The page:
# Prove that two distinct number of the form $a^{2^{n}} + 1$ and $a^{2^{m}} + 1$ are relatively prime if $a$ is even and have $gcd=2$ if $a$ is odd

Prove that two distinct number of the form $a^{2^{n}} + 1$ and $a^{2^{m}} + 1$ are relatively prime if a is even and have $gcd=2$ if a is odd

My attempt:
If $a$ is even, let $a = 2^{s}k$ for some integers $k, s$
Then, $$a^{2^{n}} + 1 = 2^{2^{n}s}\times k^{2^n} + 1$$ and $$a^{2^{m}} + 1 = 2^{2^{m}s}\times k^{2^m} + 1$$ To prove that they're relatively prime, we need to show that their gcd = 1. And I was stuck here, how could I prove that gcd of two numbers is $1$?

A hint would be sufficient. Thanks.

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 You don't need to sign your posts; your name/signature is automatically added to the post. – Arturo Magidin Feb 28 '11 at 2:57 @Arturo Magidin: Thanks, I will next time. – Chan Feb 28 '11 at 2:59

Hint:

Consider the following proof when $a=2$: http://planetmath.org/encyclopedia/FermatNumbersAreCoprime.html

Try adapting it to work for all $a$.

Hint 2: Factor $a^{2^n}-1$.

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@Eric Naslund: Thank you. – Chan Feb 28 '11 at 3:03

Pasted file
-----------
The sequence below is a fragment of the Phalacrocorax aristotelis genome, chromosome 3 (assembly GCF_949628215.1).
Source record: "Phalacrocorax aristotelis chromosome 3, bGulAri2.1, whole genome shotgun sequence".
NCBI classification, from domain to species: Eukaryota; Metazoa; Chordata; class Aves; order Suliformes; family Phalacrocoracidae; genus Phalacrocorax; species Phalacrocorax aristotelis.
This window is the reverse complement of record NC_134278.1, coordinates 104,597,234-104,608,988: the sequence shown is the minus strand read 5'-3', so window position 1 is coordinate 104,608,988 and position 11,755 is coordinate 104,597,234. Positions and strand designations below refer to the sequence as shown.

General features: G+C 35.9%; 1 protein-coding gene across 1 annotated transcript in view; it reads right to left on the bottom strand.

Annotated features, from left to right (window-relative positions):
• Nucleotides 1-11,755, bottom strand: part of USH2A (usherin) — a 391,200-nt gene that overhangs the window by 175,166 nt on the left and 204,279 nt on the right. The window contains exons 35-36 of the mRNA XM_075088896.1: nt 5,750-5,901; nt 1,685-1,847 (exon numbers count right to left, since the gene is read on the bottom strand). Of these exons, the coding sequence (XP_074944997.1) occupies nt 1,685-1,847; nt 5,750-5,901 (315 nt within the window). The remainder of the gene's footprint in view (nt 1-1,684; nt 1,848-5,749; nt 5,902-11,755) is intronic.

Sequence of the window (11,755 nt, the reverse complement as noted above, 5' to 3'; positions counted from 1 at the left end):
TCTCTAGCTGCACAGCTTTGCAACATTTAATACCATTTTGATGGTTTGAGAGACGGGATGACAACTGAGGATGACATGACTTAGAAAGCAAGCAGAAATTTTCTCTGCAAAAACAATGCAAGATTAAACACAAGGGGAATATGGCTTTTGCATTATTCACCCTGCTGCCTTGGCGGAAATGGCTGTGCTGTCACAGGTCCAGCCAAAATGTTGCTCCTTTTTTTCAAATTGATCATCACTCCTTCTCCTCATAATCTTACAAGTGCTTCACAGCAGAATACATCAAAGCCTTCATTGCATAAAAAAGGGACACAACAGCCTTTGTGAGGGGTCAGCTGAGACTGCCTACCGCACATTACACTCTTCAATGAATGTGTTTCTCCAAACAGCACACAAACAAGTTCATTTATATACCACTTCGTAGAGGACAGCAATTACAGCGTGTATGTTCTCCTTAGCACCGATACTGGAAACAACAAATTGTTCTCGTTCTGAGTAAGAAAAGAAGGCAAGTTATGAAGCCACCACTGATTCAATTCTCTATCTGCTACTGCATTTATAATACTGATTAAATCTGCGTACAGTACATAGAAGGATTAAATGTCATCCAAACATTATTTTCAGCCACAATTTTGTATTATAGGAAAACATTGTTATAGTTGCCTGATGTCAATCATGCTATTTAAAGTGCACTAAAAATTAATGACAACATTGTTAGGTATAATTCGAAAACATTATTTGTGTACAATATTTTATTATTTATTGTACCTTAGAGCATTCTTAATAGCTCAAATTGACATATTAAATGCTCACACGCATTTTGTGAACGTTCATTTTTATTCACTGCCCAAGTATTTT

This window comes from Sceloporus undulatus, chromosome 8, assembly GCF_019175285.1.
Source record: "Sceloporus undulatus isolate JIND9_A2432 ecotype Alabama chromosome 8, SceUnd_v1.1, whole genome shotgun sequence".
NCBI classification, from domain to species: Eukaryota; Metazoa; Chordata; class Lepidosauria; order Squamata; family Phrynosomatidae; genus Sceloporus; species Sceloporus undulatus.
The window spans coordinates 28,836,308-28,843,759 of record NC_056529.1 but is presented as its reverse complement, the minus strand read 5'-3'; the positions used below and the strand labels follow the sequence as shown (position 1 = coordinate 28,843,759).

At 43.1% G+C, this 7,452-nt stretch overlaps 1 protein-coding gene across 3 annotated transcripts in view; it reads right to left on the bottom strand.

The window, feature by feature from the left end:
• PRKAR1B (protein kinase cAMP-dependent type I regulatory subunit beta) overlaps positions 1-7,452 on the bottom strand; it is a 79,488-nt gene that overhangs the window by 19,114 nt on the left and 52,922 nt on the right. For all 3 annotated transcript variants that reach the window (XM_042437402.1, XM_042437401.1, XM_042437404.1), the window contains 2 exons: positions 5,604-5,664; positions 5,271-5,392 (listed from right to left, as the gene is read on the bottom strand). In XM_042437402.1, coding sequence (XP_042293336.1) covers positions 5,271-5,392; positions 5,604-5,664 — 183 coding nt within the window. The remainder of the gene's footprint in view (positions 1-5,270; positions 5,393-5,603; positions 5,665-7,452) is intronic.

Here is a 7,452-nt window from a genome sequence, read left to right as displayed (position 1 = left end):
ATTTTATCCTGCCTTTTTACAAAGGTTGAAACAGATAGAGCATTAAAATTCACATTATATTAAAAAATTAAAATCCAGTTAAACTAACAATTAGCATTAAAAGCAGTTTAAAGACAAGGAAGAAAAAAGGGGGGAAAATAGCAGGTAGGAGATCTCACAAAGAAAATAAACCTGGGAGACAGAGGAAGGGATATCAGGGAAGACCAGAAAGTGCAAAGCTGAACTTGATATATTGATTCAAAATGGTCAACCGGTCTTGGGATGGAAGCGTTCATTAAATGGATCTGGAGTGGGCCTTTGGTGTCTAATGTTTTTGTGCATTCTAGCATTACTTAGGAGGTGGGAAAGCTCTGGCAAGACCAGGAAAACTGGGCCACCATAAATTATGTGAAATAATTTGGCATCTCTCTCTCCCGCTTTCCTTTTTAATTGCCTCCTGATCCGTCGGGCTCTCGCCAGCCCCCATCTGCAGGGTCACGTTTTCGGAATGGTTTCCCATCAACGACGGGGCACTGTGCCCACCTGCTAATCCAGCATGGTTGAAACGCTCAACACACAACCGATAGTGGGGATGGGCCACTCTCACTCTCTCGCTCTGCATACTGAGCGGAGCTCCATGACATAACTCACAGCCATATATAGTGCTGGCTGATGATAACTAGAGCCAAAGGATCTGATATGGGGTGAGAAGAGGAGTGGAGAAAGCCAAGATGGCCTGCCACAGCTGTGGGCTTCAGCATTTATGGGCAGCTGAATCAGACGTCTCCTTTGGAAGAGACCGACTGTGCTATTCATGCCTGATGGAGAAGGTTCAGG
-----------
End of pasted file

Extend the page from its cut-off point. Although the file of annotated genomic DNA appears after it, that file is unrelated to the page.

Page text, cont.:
I don't get it. Why voted down? – Eric Feb 28 '11 at 3:08
+1: No idea why one would downvote this. – Aryabhata Feb 28 '11 at 3:09
@Moron: Funny, someone didn't like either answer! – Eric Feb 28 '11 at 3:13
@Chan: Ok, so we need to do a little more, you are correct. It suffices to consider $$a^{2^n}+1$$ modulo $4$. Since $$a^{2^n}$$ is a square, it is congruent to 0 or 1, and hence is congruent to 1 when $a$ is odd. Then we see $$a^{2^n}+1\equiv 1\pmod{4}$$ so that each term is divisible by 2 but not 4. That is where the $2$ in the $\gcd$ comes from. Use the previous method to show that other primes cannot divide it. – Eric Mar 1 '11 at 6:17

If $x = -1 \mod p$, then $x^{2^n} = 1 \mod p$.

Assume $n \gt m$. So if $p$ divides $x + 1 = a^{2^m} + 1$, then, $a^{2^n} + 1 = x^{2^{n-m}} + 1 = 1 + 1 = 2 \mod p$.

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 I don't see what this tells us. What am I missing? – Eric♦ Feb 28 '11 at 3:05 @Eric: I have edited the answer. – Aryabhata Feb 28 '11 at 3:08 @Moron: Thanks, that makes it clear. +1 for the edit. – Eric♦ Feb 28 '11 at 3:12 @Moron: What's $p$ in your hint? I tried understand your hint, but I felt lost :(. Thanks. – Chan Feb 28 '11 at 23:40 @Chan: $p$ is any prime which divides $x+1$. Basically we are showing that if $p$ divides $a^{2^m} + 1$, then $p$ cannot possibly also divide $a^{2^n} + 1$, unless $p=2$. – Aryabhata Mar 1 '11 at 0:09
HINT $\rm\ \: (A+1,\ A^{2\:K}+1)\ =\ (A+1,\ (-1)^{2\:K}+1)\ =\ (A+1,\:2\:)\:.\:$ Put $\rm\ A = a^{2^{N}}\$ (wlog $\rm\ N < M\:)\:.$
$\$ using $\rm\ \ (A+I,\ \ F(A)\ )\ \ \ =\ \ \: (A+I,\ \ F(-I)\ )\ \$ for all polynomials $\rm\ F(X)\in \mathbb Z[X],\ \ A,\:I\in \mathbb Z$
$\ \ \$ i.e. $\rm\ \ \ \ \ A\ \equiv\: -I\ \ \ \Rightarrow\ \ \ F(A)\ \equiv\ F(-I)\ \ \ \ (mod\ D)\:,\$ if $\rm\ D\ |\ A+I$
$\ \ \$ i.e. $\rm\ \ \ (B,\ C)\ =\ (B,\ C\ mod\ B)\ \$ -- $\:$ the modular property of GCDs.